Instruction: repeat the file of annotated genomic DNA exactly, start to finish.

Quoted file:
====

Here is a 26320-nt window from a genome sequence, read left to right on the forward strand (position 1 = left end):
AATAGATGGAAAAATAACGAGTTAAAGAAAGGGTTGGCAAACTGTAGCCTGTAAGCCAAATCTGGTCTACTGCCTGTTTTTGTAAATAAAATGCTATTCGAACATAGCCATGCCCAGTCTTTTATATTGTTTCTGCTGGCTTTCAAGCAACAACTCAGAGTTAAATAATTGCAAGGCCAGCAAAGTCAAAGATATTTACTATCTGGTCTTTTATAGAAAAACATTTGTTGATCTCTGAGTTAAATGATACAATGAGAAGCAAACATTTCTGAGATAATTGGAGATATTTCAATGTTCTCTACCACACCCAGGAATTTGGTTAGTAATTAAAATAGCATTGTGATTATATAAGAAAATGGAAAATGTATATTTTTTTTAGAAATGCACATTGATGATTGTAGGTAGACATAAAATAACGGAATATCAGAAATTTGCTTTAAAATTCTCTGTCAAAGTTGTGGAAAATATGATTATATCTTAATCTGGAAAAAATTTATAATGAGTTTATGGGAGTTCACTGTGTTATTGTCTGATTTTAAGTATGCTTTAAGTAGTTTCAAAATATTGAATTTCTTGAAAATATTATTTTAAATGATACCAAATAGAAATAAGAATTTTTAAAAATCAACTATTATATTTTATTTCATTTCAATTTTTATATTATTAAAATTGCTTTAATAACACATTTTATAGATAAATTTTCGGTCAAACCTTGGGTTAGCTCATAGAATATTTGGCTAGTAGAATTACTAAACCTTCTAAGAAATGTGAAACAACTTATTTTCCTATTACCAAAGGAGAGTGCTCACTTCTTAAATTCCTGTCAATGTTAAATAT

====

Here is a 26320-nt window from a genome sequence, read left to right on the forward strand (position 1 = left end):
AATAGATGGAAAAATAACGAGTTAAAGAAAGGGTTGGCAAACTGTAGCCTGTAAGCCAAATCTGGTCTACTGCCTGTTTTTGTAAATAAAATGCTATTCGAACATAGCCATGCCCAGTCTTTTATATTGTTTCTGCTGGCTTTCAAGCAACAACTCAGAGTTAAATAATTGCAAGGCCAGCAAAGTCAAAGATATTTACTATCTGGTCTTTTATAGAAAAACATTTGTTGATCTCTGAGTTAAATGATACAATGAGAAGCAAACATTTCTGAGATAATTGGAGATATTTCAATGTTCTCTACCACACCCAGGAATTTGGTTAGTAATTAAAATAGCATTGTGATTATATAAGAAAATGGAAAATGTATATTTTTTTTAGAAATGCACATTGATGATTGTAGGTAGACATAAAATAACGGAATATCAGAAATTTGCTTTAAAATTCTCTGTCAAAGTTGTGGAAAATATGATTATATCTTAATCTGGAAAAAATTTATAATGAGTTTATGGGAGTTCACTGTGTTATTGTCTGATTTTAAGTATGCTTTAAGTAGTTTCAAAATATTGAATTTCTTGAAAATATTATTTTAAATGATACCAAATAGAAATAAGAATTTTTAAAAATCAACTATTATATTTTATTTCATTTCAATTTTTATATTATTAAAATTGCTTTAATAACACATTTTATAGATAAATTTTCGGTCAAACCTTGGGTTAGCTCATAGAATATTTGGCTAGTAGAATTACTAAACCTTCTAAGAAATGTGAAACAACTTATTTTCCTATTACCAAAGGAGAGTGCTCACTTCTTAAATTCCTGTCAATGTTAAATAT